Main campus

The hub of academic, recreational, residential and student activities at the University of Calgary. 

Built in the 1960s, our main campus has been evolving ever since, and is now home to 11 of our 14 faculties, our world-class research and athletics facilities, and extensive support services for students, faculty and staff. Located in Calgary's northwest quadrant, the campus occupies more than 200 hectares — an area larger than the city's downtown.

The buildings for Sciences, Engineering, Biology, Social Sciences and Kinesiology make up the northern side of campus, while professional faculties including Education, Environmental Design, Nursing, Social Work, Business, and Law are on the south side, along with residence facilities for thousands of students and Hotel Alma, our on-campus haven for guests. 

Fine Arts and Humanities facilities include the Art Building, Craigie Hall, and various performance theatres can be found near the main entrance and in the heart of campus, the Taylor Family Digital Library, the Taylor Institute for Teaching and Learning, and the MacEwan Student Centre serve as hubs of scholarly and leisure activity.

Main Campus

2500 University Dr NW
Calgary, AB, Canada
T2N 1N4

Map (PDF)

The Taylor Institute for Teaching and Learning

Dedicated to better understanding and improving student learning, the Taylor Institute brings together teaching development, teaching and learning research, and undergraduate inquiry learning under one roof. It's the first in Canada dedicated solely to improving postsecondary teaching and learning. Completed in 2016, the building was designed with three guiding principles: flexibility, transparency and collaboration. Its learning spaces are fully flexible and infused with technology, allowing instructors and students to experiment with advanced teaching and learning approaches. Located at the heart of campus, it supports the institute’s work to build communities and grow networks.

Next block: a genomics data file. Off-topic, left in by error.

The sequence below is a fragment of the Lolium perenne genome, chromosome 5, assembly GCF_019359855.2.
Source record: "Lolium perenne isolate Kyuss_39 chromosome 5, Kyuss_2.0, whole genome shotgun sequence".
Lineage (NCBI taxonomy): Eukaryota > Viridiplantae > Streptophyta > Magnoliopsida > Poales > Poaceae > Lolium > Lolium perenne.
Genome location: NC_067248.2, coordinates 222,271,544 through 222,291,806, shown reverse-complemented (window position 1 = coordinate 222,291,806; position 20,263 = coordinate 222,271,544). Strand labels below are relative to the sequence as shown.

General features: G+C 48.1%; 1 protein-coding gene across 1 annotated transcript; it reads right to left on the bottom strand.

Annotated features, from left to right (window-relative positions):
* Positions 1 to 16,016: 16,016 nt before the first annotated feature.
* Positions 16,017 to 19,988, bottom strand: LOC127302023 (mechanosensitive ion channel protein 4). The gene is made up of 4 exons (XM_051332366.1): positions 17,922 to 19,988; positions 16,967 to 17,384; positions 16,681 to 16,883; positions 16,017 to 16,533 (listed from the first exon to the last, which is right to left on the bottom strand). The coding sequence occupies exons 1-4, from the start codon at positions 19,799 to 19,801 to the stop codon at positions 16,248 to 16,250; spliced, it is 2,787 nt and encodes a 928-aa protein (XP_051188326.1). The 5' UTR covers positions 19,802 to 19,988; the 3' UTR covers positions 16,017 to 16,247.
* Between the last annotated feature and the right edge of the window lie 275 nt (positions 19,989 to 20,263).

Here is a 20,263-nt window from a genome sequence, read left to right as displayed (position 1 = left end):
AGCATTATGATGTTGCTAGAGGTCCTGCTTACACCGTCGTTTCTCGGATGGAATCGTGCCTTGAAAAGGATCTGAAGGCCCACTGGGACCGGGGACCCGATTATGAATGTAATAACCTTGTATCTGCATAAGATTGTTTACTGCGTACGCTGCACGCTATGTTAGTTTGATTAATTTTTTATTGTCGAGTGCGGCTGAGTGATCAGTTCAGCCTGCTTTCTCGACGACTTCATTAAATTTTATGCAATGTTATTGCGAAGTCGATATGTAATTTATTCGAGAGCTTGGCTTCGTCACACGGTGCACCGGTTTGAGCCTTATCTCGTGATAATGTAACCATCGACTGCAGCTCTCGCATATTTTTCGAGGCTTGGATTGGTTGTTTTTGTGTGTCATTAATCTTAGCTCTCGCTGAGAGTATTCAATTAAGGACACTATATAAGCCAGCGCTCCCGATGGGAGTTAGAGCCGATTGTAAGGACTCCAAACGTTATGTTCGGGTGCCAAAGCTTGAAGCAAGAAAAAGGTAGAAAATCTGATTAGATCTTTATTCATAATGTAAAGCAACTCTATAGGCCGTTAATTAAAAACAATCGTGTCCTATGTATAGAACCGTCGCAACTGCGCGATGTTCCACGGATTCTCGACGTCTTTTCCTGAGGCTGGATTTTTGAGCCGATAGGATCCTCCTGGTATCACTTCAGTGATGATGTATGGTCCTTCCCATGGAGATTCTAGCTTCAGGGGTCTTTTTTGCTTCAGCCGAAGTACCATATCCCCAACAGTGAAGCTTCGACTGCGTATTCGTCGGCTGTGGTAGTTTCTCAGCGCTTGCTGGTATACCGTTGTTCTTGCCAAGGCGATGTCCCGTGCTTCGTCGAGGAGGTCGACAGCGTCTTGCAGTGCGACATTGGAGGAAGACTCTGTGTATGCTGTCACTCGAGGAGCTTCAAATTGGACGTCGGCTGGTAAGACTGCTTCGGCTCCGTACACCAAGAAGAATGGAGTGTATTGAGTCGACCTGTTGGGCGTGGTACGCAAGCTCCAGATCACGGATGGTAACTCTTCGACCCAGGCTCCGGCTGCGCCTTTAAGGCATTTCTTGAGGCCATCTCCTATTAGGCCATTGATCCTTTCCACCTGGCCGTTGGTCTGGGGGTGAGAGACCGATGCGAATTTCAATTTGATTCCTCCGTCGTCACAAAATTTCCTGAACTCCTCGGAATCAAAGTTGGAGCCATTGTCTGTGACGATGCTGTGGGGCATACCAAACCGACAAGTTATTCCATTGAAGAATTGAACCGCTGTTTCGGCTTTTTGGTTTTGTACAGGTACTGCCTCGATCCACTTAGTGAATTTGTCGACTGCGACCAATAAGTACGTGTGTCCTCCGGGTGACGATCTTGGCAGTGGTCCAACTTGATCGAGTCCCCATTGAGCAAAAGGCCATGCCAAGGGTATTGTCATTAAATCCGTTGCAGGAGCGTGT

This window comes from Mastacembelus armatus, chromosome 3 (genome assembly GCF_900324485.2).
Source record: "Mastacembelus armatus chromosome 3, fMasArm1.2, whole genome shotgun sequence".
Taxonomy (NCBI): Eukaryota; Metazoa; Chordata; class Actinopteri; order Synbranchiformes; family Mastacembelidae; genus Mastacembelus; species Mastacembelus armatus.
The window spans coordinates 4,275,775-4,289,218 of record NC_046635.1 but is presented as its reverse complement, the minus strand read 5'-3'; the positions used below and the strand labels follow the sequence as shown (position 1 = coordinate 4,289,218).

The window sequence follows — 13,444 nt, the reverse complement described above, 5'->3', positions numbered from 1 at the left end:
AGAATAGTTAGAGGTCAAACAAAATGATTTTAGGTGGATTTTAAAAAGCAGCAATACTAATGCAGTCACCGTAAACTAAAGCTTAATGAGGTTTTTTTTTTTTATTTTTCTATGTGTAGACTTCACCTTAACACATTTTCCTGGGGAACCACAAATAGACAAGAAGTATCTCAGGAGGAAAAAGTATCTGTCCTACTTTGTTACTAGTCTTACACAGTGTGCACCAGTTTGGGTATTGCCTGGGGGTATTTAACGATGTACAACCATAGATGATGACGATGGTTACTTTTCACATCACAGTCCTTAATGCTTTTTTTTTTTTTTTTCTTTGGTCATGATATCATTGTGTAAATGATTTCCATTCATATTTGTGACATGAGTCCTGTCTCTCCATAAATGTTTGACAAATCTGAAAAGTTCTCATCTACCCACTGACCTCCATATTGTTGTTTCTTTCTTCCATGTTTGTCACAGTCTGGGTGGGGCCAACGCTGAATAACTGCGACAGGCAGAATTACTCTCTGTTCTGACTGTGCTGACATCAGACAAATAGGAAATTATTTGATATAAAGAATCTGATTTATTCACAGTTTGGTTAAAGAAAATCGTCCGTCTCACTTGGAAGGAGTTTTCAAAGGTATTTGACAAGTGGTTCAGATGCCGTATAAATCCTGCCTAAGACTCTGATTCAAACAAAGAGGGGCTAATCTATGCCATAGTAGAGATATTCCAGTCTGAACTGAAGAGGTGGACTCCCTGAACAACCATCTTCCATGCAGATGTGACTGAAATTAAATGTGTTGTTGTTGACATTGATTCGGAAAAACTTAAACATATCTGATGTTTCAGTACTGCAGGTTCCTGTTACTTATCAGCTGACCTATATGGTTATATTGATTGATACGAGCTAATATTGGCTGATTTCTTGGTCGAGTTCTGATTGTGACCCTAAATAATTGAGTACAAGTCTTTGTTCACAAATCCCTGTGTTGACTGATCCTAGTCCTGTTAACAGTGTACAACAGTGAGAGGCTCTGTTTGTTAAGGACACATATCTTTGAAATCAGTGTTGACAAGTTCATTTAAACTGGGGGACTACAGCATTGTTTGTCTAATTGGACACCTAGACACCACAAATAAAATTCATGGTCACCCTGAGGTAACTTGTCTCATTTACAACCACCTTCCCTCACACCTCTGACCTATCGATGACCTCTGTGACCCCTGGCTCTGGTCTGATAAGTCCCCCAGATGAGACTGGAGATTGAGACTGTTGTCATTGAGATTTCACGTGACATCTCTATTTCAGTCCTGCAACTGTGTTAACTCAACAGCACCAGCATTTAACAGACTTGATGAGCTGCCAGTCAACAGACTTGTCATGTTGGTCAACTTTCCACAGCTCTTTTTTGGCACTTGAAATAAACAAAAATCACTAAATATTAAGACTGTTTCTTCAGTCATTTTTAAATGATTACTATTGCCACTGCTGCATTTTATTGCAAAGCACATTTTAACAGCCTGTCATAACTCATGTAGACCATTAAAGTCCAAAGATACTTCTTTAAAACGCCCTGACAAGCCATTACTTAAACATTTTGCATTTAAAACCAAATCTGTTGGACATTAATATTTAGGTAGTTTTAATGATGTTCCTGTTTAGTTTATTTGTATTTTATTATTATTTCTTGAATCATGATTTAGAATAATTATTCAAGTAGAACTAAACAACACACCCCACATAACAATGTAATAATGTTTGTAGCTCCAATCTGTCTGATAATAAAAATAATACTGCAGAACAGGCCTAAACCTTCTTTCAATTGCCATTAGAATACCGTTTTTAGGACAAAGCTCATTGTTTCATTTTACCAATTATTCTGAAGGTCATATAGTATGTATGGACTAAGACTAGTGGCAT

The Olympic Oval

Built for the 1988 Calgary Winter Olympics, the Oval was the first covered speed skating oval in North America, and the first to be used at Winter Olympics. With at least a dozen world records broken under its domed roof, the Oval is renowned for having the Fastest Ice on Earth and is a preferred training facility for speed skating teams across the globe. Along with a 400-metre long-track speed skating oval, the facility has two international-sized ice rinks for short-track speed skating and ice hockey, as well as a 450-metre running track and a 110-metre sprint track for year-round athletics training. The Oval is currently the official designated training centre for Speed Skate Canada and the Canadian National Speed Skating team.